Villa: We take money from large enterprises that are concerned about the long-term future of the projects that they rely on. All these big banks, insurance companies, governments -- all running on tens of thousands of pieces of open source -- they cannot feasibly go out and contract with each of those individual users of open source. It's hard to identify who they are. And if they did identify who they are, going through and contracting would eat you alive in overhead.
If you're one of these developers, you know that all these big companies are using you, but you don't have a sales team, you don't have a legal team, etc. And those, again, would eat you alive in overhead.
We have a sales team and we have the legal team. We go out to these enterprises and we say, 'Well, look, you're using 10,000 pieces of open source -- we've already got contracts that cover 1,000 of those with the original developers, and we work with them to maintain security standards and legal standards.' What they're paying for is that assurance. That sense that a lot of their top packages are going to be better maintained and longer-term maintained. And we work with industry standards like OpenSSF to make sure that what the maintainers are doing is legible to enterprises.
How much of a cut does Tidelift take?
Villa: The overhead will vary depending on a variety of factors, and it's hard to put one number on it. But we try to keep that to a reasonable amount, given the large sales team and a large amount of legal services that we're providing.
Do you try to go to the original developer of the open source project?
Villa: As close to the original developer as we can get. There are situations where the original developers aren't available, for example, because their job doesn't allow them to have side gigs. There was one situation where a developer went to jail for something unrelated to their software activities. In some cases, the original author has gone -- has chucked their laptop in a lake and sworn off all technology or whatever.
But at the least, the current maintainers have to be aware that [another person is] doing this work and have to agree that it's OK for [them] to do this work. They may ... decline to participate themselves, but they have to at least sign off on whoever the other person is.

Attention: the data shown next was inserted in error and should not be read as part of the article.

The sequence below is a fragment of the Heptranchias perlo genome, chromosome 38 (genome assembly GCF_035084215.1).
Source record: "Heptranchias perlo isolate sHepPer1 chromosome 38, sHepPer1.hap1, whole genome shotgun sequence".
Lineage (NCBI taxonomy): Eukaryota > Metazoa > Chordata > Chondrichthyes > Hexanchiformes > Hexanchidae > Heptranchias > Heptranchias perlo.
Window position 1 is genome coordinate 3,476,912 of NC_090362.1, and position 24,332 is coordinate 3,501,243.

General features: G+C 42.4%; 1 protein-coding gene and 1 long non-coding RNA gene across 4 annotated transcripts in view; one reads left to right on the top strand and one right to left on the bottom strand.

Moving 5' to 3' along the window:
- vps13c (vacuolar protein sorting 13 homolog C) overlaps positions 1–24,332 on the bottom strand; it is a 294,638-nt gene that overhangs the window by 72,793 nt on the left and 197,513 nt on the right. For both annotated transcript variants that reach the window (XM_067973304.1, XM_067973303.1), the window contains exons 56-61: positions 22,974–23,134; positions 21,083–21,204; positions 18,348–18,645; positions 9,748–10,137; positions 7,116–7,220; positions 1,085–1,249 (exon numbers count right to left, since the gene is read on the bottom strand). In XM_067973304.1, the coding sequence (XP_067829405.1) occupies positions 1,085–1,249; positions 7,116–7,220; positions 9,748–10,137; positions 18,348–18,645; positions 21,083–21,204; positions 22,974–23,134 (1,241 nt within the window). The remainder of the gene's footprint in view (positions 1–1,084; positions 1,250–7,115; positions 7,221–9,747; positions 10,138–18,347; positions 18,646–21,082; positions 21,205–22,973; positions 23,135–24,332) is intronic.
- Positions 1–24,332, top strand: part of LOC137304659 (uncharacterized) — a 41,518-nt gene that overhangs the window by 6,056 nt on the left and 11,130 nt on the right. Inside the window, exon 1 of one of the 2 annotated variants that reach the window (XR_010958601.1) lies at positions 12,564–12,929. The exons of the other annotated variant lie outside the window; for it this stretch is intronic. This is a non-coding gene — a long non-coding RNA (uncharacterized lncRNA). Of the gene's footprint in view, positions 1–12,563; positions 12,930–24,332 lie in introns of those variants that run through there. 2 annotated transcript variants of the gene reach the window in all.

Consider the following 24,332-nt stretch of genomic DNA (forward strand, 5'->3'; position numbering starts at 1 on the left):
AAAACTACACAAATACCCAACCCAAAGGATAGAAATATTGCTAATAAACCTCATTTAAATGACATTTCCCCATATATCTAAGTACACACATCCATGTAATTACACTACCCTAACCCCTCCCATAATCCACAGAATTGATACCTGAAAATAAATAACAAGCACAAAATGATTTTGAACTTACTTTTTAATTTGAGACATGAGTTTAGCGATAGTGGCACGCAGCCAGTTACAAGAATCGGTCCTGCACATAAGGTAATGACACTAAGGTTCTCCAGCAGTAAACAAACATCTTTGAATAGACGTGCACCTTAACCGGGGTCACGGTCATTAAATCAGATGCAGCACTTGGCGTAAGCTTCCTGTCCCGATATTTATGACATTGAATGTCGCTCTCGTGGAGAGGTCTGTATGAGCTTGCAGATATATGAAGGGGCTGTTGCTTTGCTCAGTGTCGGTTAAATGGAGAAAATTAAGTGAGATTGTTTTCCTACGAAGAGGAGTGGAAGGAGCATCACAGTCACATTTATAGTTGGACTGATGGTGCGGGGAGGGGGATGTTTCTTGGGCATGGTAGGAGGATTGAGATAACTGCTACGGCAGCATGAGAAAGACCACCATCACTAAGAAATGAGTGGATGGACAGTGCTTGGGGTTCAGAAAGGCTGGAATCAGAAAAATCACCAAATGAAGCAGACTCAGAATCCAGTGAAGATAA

Does a developer get paid by the hour?
Villa: No, they get paid by the usage of their products by our customers. If more of our customers are using it, then you get paid more, and what you're getting paid for is simply the task of completing things like, 'Is your licensing accurate?' 'Are you following the latest security standards from OpenSSF?' and that kind of thing. The idea is once you do initial onboarding, there should be minimal additional labor required on the maintainer's part, if you don't actively break things.
The big exception to that is security vulnerabilities. We don't pay extra if there's a vulnerability -- that would introduce perverse incentives. But we do help support [the maintainer] in that situation ... with logistical support, helping them understand, 'What are the expectations of me?'
Can developers bring in a full-time income?
Villa: We do have a few developers who do have full-time or near full-time income depending on where they live. It's harder in the U.S. with healthcare, easier in other places where there's a lower cost of living or better government provision -- a basic safety net.
Editor's note: This Q&A has been edited for clarity and conciseness.